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The Intelligent Sport of Archery

ArcheryArchery requires flawless hand-eye coordination and a steady hand. In this situation, a steady hand does not come from not drinking alcohol, but by being so strong that the archer is not straining to draw the string and hold it when taking aim.

Archery requires flawless hand-eye coordination and a steady hand. In this situation, a steady hand does not come from not drinking alcohol, but by being so strong that the archer is not straining to draw the string and hold it when taking aim.
Rapid fire Archery necessitates fast reflexes You could say that these qualities are required for other reasons in general life and that may be true, but Archery is the one sport that requires them all.
Shooting a gun accurately takes some of these skills as well, but it does not need great strength and rapid fire is merely a question of pulling the trigger or even holding it back. It is true that when guns were developed, archers looked down on riflemen, because they did not require the same degree of training to be decent shots.
This is one of the main factors why guns took over from bows. It took 10-15 years to train a long bowman, but just a few weeks to train a rifleman. It was obligatory in England and Wales for all men and boys to train with their longbows at the village butts on a Sunday where they were supervised and taught by the local sheriff's militia.
The long bowman was a respected figure, because everyone knew the dedication and skill it took to be an accurate archer. This was not merely true in Great Britain, but in every country in the world (except Australia) as far as we know.
Evidence of archery, but not the longbow, has been found everywhere from Europe to Asia and some of it goes back 12, 000 years, which is a long time for a bit of wood to last, particularly when a broken bow would often have been a household item which could be used on the fire as fuel.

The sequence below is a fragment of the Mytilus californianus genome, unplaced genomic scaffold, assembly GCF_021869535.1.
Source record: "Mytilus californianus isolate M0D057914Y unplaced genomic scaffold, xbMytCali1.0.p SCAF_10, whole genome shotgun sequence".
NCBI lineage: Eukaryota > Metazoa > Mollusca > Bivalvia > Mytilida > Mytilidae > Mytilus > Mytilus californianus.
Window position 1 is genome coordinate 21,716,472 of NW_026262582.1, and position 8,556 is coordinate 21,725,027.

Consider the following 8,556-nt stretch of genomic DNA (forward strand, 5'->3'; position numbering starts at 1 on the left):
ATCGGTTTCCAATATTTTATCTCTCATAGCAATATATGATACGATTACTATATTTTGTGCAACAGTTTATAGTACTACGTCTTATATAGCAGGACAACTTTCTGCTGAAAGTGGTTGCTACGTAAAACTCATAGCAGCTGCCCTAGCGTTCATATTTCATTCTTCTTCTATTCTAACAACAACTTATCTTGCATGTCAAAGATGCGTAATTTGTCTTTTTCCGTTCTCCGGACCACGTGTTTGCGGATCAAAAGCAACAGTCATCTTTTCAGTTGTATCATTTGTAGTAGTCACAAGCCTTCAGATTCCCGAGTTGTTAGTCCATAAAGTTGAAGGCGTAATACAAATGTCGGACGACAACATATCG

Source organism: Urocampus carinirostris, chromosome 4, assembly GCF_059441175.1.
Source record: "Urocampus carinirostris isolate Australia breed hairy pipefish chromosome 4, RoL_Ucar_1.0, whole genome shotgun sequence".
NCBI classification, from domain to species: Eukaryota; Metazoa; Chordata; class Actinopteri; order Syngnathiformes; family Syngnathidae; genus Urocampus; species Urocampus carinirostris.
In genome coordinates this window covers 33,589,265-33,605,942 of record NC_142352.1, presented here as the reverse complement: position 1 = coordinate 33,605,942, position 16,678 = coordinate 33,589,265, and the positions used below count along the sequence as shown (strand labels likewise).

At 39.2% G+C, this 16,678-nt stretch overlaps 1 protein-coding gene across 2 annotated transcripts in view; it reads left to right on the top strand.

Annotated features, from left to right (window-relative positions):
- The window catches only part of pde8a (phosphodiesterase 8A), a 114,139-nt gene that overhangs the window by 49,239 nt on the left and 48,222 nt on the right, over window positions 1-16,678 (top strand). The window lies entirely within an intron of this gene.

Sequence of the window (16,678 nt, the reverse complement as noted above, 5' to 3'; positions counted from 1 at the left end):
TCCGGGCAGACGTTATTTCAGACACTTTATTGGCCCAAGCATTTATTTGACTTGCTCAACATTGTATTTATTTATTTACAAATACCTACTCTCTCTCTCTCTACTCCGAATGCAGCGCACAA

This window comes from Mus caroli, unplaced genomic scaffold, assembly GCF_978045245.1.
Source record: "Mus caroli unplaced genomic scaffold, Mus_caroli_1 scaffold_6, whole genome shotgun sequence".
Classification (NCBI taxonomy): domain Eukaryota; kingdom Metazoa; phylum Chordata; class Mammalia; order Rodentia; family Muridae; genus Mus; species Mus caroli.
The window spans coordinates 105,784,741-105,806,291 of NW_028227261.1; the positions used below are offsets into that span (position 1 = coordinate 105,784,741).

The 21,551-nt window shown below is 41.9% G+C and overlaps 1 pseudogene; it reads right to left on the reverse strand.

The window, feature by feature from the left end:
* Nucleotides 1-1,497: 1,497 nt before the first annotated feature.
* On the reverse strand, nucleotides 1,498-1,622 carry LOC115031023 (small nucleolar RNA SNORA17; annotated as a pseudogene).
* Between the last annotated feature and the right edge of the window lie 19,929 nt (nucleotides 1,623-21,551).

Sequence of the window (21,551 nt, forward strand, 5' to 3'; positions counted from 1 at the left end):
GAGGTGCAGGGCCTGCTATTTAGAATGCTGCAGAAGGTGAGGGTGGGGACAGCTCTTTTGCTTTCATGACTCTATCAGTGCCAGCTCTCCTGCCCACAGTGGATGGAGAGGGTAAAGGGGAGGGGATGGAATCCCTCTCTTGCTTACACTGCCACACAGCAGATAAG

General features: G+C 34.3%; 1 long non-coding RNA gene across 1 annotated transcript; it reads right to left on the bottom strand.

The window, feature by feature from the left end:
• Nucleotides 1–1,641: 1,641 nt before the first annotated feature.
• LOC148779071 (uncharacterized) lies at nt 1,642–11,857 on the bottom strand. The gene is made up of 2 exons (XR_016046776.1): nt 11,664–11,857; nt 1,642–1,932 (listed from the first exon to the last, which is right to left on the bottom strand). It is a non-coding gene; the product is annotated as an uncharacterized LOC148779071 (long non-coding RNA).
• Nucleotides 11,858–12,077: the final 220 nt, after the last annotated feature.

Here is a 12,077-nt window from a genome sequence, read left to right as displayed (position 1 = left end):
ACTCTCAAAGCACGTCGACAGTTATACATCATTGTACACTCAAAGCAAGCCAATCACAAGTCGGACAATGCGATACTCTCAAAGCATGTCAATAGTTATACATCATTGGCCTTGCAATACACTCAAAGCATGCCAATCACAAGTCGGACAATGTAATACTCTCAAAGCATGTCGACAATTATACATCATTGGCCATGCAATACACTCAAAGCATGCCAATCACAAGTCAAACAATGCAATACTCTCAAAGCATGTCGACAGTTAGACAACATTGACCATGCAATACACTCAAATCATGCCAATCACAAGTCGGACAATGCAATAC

Before the invention of the bow, huntsmen and warriors used the atlatl (or woomera, in Aborigine Australian), which is a long, grooved stick used to launch a one-metre long dart at almost 100 mph. There is evidence that the atlatl was being used by Homo heidelbergensis 400, 000 years ago in modern day Germany.
The longbow and the flat bow were most frequently used in northern Europe where most soldiers walked into battle as only knights (nobility) had horses. On the other hand, in most other countries, where a lot of the fighting was carried out from horseback or from chariots, a shorter bow was used as it was less unwieldy and easier to move across the horse's neck to fire left and right.
The longbow and the flat bow were about six feet in length and had a typical draw weight of over 60 lbs but up to 100 lbs, which would send a three-foot arrow up to 1, 000 yards.
The shorter bows were recurve bows and although lighter to draw, it took a significant amount of skill to hit a target whilst travelling at speed on the back of a horse or bouncy chariot.
There are two ways of aiming any bow: by sight and by intuition. In sight shooting, the archer aims down the arrow and lines it up with the target allowing for distance, wind, movement etc, but in intuitive shooting, the archer only concentrates on the target. Intuitive shooting may come after lots of sight shooting practice. Owen Jones, the writer of this article, writes on a variety of subjects, but is now involved with the Nerf n-Strike Stampede Blaster. If you would like to know more, please visit our website at Smart Toys for Kids.